Gender difference in Church Attendance

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There are considerable gender differences in attendance to Christian churches. Church attendance is declining globally,
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though trends differ depending on country. In general, more women are leaving the church. The 2005 English Church Census, for instance, shows that churches are losing at least 50,000 women worshippers each and every year since 1989 (a total of over a million).

Dr Kristin Aune, a sociologist at the University of Derby, interprets these high figures as a result of a combination of factors including:

  • Fertility levels – women have fewer children and are not having enough children to replace the older generation lost from the church.
  • Feminist values – feminist values began influencing women in the 1960s and 1970s. Feminism challenged traditional Christian views about women’s roles and raised women’s aspirations.
  • Paid employment – At the beginning of the 1900s, a third of women were in paid work, now two thirds are in the labour market. Juggling employment with childcare and housework causes time pressures and attending church is one activity to suffer.
  • Family diversity – compared to wider society, churches include fewer non-traditional families. Family forms which are growing such as singleness, lone-parent families and cohabitation are under-provided for and even discouraged by churches.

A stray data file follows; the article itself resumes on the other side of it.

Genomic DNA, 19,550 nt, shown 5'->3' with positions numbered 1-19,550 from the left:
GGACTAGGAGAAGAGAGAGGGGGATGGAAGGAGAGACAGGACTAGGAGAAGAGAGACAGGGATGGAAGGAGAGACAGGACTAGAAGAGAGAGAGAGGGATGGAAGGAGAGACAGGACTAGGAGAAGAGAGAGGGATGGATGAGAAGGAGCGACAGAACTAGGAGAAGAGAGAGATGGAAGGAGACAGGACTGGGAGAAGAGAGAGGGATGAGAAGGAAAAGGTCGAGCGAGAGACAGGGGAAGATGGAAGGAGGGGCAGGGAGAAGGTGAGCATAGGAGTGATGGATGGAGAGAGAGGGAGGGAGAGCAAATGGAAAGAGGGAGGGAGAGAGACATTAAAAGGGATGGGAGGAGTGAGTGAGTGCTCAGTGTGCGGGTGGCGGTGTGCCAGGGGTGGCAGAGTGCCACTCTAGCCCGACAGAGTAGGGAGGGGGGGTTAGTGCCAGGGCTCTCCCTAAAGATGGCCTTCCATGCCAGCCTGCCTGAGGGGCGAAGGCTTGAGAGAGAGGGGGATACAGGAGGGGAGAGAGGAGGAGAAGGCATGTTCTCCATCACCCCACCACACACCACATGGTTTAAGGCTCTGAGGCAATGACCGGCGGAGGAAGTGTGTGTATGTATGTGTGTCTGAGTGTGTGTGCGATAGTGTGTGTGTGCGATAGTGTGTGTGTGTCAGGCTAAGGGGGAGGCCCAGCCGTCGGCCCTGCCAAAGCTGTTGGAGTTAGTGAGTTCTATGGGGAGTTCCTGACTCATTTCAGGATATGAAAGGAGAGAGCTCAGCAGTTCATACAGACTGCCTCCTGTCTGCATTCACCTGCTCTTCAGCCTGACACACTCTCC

• Sexuality – The church’s silence about sexuality is driving women to leave, feeling that the church requires them to deny or be silent about sexual desire and activity.

Australia

From the 2006 National Church Life Survey, around 19% of Australians attend church at least monthly. The Catholic Church is the largest denomination. The young and men are under-represented: only 39% of attenders are male. According to the survey, although more women attend church than men in general, Australian women engaged in full-time work have the same low church attendance levels as men in full-time work. This means that as increasing numbers of women participate full-time in the workforce, they could be expected to have reduced levels of church involvement.

Europe and the US

In Italy, government surveys have shown that around 30 per cent of Italians attend Mass every Sunday, and a further 20 per cent attend once a month. Irrespective of regional differences (more people in southern Italy attend church regularly), twice as many women as men go to church once or more a week.

In a poll in the US, 45% of women said that they attended church in the past week in contrast to 35% of men.

Sources


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